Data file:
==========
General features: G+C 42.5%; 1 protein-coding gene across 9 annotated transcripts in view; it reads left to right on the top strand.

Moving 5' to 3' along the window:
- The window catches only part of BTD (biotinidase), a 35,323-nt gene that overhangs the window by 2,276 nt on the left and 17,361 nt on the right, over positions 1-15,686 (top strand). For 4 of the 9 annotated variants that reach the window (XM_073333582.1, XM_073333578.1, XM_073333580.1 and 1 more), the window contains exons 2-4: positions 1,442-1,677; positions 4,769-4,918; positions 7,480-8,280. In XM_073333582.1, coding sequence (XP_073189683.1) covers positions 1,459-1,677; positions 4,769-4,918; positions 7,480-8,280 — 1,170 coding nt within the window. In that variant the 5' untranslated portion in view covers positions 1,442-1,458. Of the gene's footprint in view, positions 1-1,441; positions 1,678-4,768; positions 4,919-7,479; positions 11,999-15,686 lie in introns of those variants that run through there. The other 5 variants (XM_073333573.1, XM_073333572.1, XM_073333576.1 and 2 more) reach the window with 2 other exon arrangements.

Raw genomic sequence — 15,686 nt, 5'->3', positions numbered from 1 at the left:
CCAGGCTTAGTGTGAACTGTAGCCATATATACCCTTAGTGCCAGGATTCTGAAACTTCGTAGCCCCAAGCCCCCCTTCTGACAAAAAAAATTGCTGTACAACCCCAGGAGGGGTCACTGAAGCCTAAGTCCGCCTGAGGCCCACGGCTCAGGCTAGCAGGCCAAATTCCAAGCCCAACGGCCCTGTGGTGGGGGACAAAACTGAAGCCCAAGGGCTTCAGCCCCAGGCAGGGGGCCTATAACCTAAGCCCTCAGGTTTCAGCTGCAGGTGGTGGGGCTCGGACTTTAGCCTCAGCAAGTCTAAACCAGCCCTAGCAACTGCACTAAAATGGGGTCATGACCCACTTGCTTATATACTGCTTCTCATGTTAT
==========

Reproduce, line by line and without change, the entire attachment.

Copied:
General features: G+C 42.5%; 1 protein-coding gene across 9 annotated transcripts in view; it reads left to right on the top strand.

Moving 5' to 3' along the window:
- The window catches only part of BTD (biotinidase), a 35,323-nt gene that overhangs the window by 2,276 nt on the left and 17,361 nt on the right, over positions 1-15,686 (top strand). For 4 of the 9 annotated variants that reach the window (XM_073333582.1, XM_073333578.1, XM_073333580.1 and 1 more), the window contains exons 2-4: positions 1,442-1,677; positions 4,769-4,918; positions 7,480-8,280. In XM_073333582.1, coding sequence (XP_073189683.1) covers positions 1,459-1,677; positions 4,769-4,918; positions 7,480-8,280 — 1,170 coding nt within the window. In that variant the 5' untranslated portion in view covers positions 1,442-1,458. Of the gene's footprint in view, positions 1-1,441; positions 1,678-4,768; positions 4,919-7,479; positions 11,999-15,686 lie in introns of those variants that run through there. The other 5 variants (XM_073333573.1, XM_073333572.1, XM_073333576.1 and 2 more) reach the window with 2 other exon arrangements.

Raw genomic sequence — 15,686 nt, 5'->3', positions numbered from 1 at the left:
CCAGGCTTAGTGTGAACTGTAGCCATATATACCCTTAGTGCCAGGATTCTGAAACTTCGTAGCCCCAAGCCCCCCTTCTGACAAAAAAAATTGCTGTACAACCCCAGGAGGGGTCACTGAAGCCTAAGTCCGCCTGAGGCCCACGGCTCAGGCTAGCAGGCCAAATTCCAAGCCCAACGGCCCTGTGGTGGGGGACAAAACTGAAGCCCAAGGGCTTCAGCCCCAGGCAGGGGGCCTATAACCTAAGCCCTCAGGTTTCAGCTGCAGGTGGTGGGGCTCGGACTTTAGCCTCAGCAAGTCTAAACCAGCCCTAGCAACTGCACTAAAATGGGGTCATGACCCACTTGCTTATATACTGCTTCTCATGTTAT